The happiness of your life depends on the quality of your thoughts.Marcus Aurelius, Meditations
This article cracked me up, and I had to share it: The Unexpected Pleasures of Netflix’s Gardening Shows.
I can’t say that I share the author’s general love of Netflix. I don’t get into dystopian fantasies. Most of what passes for comedy these days annoys me. Normally, I would be a sucker for series on history, but even the historical content on Netflix is downright terrible. For example, I watched part of The Last Czars the other day, and it was disturbing from a meta perspective that such a show ever came to exist. For those unfamiliar with the series, it aspired to be something of a documentary about the Romanov family – a topic one would think does not require much embellishment. I mean, you have a story that already involves the occult, a brutal political revolution, and mass murder. Not exactly plain vanilla stuff. But the “documentary” turned out to be quite pornographic. They go directly from interviewing an academic historian to showing re-enactments of how each of the Romanov children were conceived and Rasputin’s orgies. And the producers did not even try to make the content historically accurate, because why would you with porn? You have scenes supposedly from 1905 that include Lenin’s mausoleum, among other hysterical errors. And don’t get me started on all the pseudoscience that Netflix cranks out.
The funniest thing about this is Netflix is funding all of these shows by issuing junk bonds in the financial markets. You know the economy is lit when that’s happening.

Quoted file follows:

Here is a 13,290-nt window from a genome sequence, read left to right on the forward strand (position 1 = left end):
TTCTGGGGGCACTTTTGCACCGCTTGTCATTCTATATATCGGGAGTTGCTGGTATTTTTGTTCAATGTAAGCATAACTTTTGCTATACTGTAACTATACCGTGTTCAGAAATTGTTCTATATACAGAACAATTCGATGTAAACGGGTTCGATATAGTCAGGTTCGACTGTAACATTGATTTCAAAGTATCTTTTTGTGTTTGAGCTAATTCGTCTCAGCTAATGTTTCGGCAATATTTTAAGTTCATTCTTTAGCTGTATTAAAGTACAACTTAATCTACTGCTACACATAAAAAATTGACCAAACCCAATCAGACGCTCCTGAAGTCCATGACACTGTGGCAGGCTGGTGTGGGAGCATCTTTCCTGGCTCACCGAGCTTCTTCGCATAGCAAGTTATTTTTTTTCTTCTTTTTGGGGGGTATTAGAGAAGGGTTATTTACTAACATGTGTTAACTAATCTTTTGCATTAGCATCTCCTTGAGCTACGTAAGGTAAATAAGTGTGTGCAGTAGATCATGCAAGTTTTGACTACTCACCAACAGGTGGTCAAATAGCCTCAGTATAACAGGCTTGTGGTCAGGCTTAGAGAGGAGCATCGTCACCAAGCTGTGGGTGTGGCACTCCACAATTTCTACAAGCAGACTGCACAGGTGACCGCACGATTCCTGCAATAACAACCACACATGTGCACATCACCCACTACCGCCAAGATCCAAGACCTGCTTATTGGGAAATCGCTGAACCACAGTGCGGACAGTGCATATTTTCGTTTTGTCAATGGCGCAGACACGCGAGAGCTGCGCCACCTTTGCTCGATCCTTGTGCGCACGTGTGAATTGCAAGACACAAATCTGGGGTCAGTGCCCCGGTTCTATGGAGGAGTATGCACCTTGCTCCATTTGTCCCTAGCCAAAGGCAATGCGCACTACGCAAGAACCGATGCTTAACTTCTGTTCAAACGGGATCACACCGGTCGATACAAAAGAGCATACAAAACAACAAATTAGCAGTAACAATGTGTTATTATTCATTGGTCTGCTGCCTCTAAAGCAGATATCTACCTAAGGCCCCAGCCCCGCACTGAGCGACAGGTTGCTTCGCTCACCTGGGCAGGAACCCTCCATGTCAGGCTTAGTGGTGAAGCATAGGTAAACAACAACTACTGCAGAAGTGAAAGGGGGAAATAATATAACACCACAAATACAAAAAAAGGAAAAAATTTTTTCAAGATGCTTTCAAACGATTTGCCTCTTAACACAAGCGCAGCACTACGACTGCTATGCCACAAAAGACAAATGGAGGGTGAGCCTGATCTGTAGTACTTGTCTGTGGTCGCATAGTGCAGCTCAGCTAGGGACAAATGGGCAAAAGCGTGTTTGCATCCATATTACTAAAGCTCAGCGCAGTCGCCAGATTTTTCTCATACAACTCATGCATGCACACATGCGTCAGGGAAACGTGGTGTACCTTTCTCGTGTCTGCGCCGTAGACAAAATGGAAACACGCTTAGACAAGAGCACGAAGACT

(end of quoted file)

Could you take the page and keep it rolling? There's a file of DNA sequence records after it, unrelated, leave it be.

All that said, as a gardening fanatic, I am obsessed with Monty’s Don’s gardening shows on Netflix. I watched his series on the grand gardens in France and Italy, which I highly recommend. Now I am binge-watching Small Spaces, Big Dreams. And I didn’t even know about Alan Titchmarsh’s Love Your Garden, which is obviously going on the watchlist.
This is fantastic and accurate:
What’s important to understand, however, is that the appeal of this programming lies specifically in its utter lack of stakes. There is no sense of competition, no prize at the end—it’s merely a bunch of British people who are in it for the shrubbery alone. All participants have their own lives outside of the show, and absolutely zero intention of turning their appearance on the show into a career or a profit-making enterprise. They’re learning how to garden because they want to improve their houses, or they want a new hobby, or they want to cultivate and grow their own vegetables. Nothing more, nothing less. Over the course of an episode, participants (for they are certainly not contestants) learn to take satisfaction in the simple fruits of a job well done, of an effort made with their own hands that has come to, excuse the pun, fruition.
Each episode of Big Dreams, Small Spaces takes place over a year. You see two sets of people tending their garden and their gradual progress through the seasons. Let me tell ya, it’s slow going. Don visits roughly every few months, and in that time, participants manage to clear rubble, maybe turn their soil or create a compost bin. Sometimes they even manage to buy their new plants. During his visits, he gives advice, tweaks the layout of the garden, and leads the homeowners in a day of actual gardening. But the length of the process is part of this show’s appeal—it is long-term, a real commitment for the gardeners. There’s no rapid, cathartic transformation at the end; even after Monty Don’s final visit, the gardens are still presented as a work in progress. Such is life, am I right?